What follows is a little photographic ode to Intelli’s California outposts. I took these  around August, 2011, and also earlier this June, 2012. These remain some of the best coffees I’ve had and I always enjoy stopping by when I return home to Los Angeles. I wanted to highlight how unique each location is, each reflecting their neighborhoods while presenting different ways of consuming coffee prepared to the most exacting standards.

Intelligentsia Venice

I’ve written about Intelligentsia’s Venice cafe in the past, but it really is one of the world’s premier specialty cafes. The Venice shop showcases Intelligentsia’s training program and careful long-term commitment to quality coffee and tea sourcing with a unique layout and a consistent level of quality that, while not perfect (none can claim to be), would be difficult for many to match with the volume they handle every day. They have four espresso machine stations, and a fifth custom machine in the back serving the slow bar. The slow bar is actually one of the most exciting features. It’s a space in the rear of the cafe where baristas are given relative freedom to create their own unique menus presented to four seated guests at a time. As you’ll see below, this can result in unexpectedly pleasant surprises.

 

 

 

The pour over is enough to share.

 


The view from the slow bar, with Charles Babinski (who recently opened his own shop with Kyle Glanville).

 

Customized by Espresso Parts, the folklore behind this machine suggests it was one of the original machines used by Starbucks back when they were getting started.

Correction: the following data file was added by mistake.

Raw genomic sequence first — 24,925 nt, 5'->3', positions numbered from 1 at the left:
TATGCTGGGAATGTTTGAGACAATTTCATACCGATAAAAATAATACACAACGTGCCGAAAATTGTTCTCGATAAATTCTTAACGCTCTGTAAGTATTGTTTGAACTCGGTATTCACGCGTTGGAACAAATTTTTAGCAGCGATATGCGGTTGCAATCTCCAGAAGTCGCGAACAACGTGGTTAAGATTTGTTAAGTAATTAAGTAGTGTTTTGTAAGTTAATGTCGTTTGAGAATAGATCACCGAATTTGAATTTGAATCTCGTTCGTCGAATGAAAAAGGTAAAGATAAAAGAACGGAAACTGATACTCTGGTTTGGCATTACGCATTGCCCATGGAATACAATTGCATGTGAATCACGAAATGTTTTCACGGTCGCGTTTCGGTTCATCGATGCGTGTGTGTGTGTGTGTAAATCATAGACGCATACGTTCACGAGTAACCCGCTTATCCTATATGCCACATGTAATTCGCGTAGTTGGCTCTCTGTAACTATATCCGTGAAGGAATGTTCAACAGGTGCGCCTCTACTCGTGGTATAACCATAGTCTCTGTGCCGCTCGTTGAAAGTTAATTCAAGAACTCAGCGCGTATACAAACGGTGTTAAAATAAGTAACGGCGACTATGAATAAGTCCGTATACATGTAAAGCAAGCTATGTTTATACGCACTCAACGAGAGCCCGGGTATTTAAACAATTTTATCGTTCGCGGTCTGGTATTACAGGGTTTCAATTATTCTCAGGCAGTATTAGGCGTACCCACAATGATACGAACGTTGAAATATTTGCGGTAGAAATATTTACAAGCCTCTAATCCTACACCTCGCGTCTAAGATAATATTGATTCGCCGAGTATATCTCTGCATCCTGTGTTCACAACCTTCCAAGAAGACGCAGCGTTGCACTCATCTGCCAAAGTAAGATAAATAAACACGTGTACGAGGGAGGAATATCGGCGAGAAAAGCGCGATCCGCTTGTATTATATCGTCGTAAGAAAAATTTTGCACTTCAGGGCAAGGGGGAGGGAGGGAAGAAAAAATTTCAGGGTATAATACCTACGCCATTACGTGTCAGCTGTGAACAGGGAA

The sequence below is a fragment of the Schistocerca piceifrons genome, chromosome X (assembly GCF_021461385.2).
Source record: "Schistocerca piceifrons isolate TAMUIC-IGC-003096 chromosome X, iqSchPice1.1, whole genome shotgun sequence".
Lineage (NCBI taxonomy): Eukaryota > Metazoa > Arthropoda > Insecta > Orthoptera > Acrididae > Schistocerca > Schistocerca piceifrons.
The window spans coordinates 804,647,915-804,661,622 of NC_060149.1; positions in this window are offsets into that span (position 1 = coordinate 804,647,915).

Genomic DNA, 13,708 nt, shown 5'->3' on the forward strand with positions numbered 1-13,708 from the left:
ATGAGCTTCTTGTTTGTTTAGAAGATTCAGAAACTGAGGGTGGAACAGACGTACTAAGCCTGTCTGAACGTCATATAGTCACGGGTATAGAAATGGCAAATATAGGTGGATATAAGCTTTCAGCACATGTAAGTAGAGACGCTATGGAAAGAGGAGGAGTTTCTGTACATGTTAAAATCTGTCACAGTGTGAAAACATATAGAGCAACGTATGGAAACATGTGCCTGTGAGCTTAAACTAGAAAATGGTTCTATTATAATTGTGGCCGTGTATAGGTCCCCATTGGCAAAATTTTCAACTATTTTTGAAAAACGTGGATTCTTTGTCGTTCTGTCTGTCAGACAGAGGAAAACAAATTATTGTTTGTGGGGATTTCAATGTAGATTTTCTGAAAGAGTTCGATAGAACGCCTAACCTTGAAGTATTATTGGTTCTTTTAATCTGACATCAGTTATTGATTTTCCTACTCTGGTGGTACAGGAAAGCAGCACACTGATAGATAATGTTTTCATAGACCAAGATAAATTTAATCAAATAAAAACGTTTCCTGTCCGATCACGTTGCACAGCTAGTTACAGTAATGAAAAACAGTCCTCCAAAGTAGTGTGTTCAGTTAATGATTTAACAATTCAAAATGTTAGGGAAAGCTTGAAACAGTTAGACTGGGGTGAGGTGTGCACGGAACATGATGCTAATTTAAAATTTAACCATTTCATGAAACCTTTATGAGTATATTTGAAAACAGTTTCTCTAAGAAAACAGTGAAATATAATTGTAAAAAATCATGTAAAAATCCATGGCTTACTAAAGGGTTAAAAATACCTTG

An example of a custom menu for the slow bar. Justin Coates’ menu includes the mysterious “White Light from the Mouth of Infinity.”

 

The star of Justin’s menu was this home made honey lavender gelato, a shot of Kenya Tegu, topped again with home made raspberry cream.

Jaymie is my old friend from UCLA who’s now the coffee educator at Venice. When I visited she was focusing her slow bar menu on tea service, highlighting the same tea steeped several times at various lengths, and the way it brings out different flavors. That’s the fun thing about the slow bar – it lets the barista share what they’re currently exploring and experimenting with.

 

 

 

Intelligentsia Pasadena

This is one of the newest locations and it also serves food, beer, and wine. Unfortunately Pasadena is a bit out of the way for me so I’ve only been to this Intelligentsia location twice and never had a chance to try the food or have a beer, but by all counts their offerings are delicious and represent yet another creative take on coffee and the cafe space paired with complementary ingredients. The space also manages to blend cafe brightness in the front, and bar-like ambience in the rear at the same time. It’s a place I’m looking forward to visiting again next time I’m in town.

 

 

 

 

 

 

 

 

 

Intelligentsia Silver Lake

This was Intelli’s first outlet in Los Angeles, and it tends to have a line out the door whenever I’ve visited. The outdoor patio gets a lot of foot traffic and it’s typically packed, which is great if you want to people watch as a parade of Silver Lake characters and caricatures file by in line. The coffee menu is slightly more pared down compared to Venice, but it is well prepared. The atmosphere here can be a bit harried during a rush, making this more of a pit stop unless you want to hover until you find a seat – something, it turns out, many are indeed willing to do, making the scene even more busy and entertaining as a microcosm of this peculiar neighborhood.

 

 

 

 

 

 

 

And that about wraps it up. My favorite space is the Venice coffee bar for it’s consistency and slow bar  experimentation, but each spot has it’s own unique character. What’s your favorite?

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